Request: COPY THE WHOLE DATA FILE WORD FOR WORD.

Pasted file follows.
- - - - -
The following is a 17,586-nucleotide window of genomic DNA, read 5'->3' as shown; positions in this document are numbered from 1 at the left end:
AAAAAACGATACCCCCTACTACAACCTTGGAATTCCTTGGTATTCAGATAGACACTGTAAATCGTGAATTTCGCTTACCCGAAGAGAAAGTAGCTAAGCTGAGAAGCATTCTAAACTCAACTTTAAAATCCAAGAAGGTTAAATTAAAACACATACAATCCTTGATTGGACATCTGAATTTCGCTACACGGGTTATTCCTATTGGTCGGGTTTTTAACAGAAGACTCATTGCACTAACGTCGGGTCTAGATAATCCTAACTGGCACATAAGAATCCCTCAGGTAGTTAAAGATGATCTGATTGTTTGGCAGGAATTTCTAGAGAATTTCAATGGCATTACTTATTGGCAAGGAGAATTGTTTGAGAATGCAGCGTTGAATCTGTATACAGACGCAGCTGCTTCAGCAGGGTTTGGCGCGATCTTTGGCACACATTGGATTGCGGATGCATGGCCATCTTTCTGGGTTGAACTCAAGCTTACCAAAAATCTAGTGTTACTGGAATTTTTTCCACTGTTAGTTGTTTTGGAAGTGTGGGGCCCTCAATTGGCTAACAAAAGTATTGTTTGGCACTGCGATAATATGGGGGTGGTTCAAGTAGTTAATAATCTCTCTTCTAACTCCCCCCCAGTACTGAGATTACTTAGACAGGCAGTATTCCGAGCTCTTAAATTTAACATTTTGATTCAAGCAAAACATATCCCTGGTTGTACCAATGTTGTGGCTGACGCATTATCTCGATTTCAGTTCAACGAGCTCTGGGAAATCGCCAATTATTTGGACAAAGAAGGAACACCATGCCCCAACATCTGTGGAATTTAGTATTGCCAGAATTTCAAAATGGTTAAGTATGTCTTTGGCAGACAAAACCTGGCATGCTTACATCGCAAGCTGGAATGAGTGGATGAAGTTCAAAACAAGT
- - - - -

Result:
The following is a 17,586-nucleotide window of genomic DNA, read 5'->3' as shown; positions in this document are numbered from 1 at the left end:
AAAAAACGATACCCCCTACTACAACCTTGGAATTCCTTGGTATTCAGATAGACACTGTAAATCGTGAATTTCGCTTACCCGAAGAGAAAGTAGCTAAGCTGAGAAGCATTCTAAACTCAACTTTAAAATCCAAGAAGGTTAAATTAAAACACATACAATCCTTGATTGGACATCTGAATTTCGCTACACGGGTTATTCCTATTGGTCGGGTTTTTAACAGAAGACTCATTGCACTAACGTCGGGTCTAGATAATCCTAACTGGCACATAAGAATCCCTCAGGTAGTTAAAGATGATCTGATTGTTTGGCAGGAATTTCTAGAGAATTTCAATGGCATTACTTATTGGCAAGGAGAATTGTTTGAGAATGCAGCGTTGAATCTGTATACAGACGCAGCTGCTTCAGCAGGGTTTGGCGCGATCTTTGGCACACATTGGATTGCGGATGCATGGCCATCTTTCTGGGTTGAACTCAAGCTTACCAAAAATCTAGTGTTACTGGAATTTTTTCCACTGTTAGTTGTTTTGGAAGTGTGGGGCCCTCAATTGGCTAACAAAAGTATTGTTTGGCACTGCGATAATATGGGGGTGGTTCAAGTAGTTAATAATCTCTCTTCTAACTCCCCCCCAGTACTGAGATTACTTAGACAGGCAGTATTCCGAGCTCTTAAATTTAACATTTTGATTCAAGCAAAACATATCCCTGGTTGTACCAATGTTGTGGCTGACGCATTATCTCGATTTCAGTTCAACGAGCTCTGGGAAATCGCCAATTATTTGGACAAAGAAGGAACACCATGCCCCAACATCTGTGGAATTTAGTATTGCCAGAATTTCAAAATGGTTAAGTATGTCTTTGGCAGACAAAACCTGGCATGCTTACATCGCAAGCTGGAATGAGTGGATGAAGTTCAAAACAAGT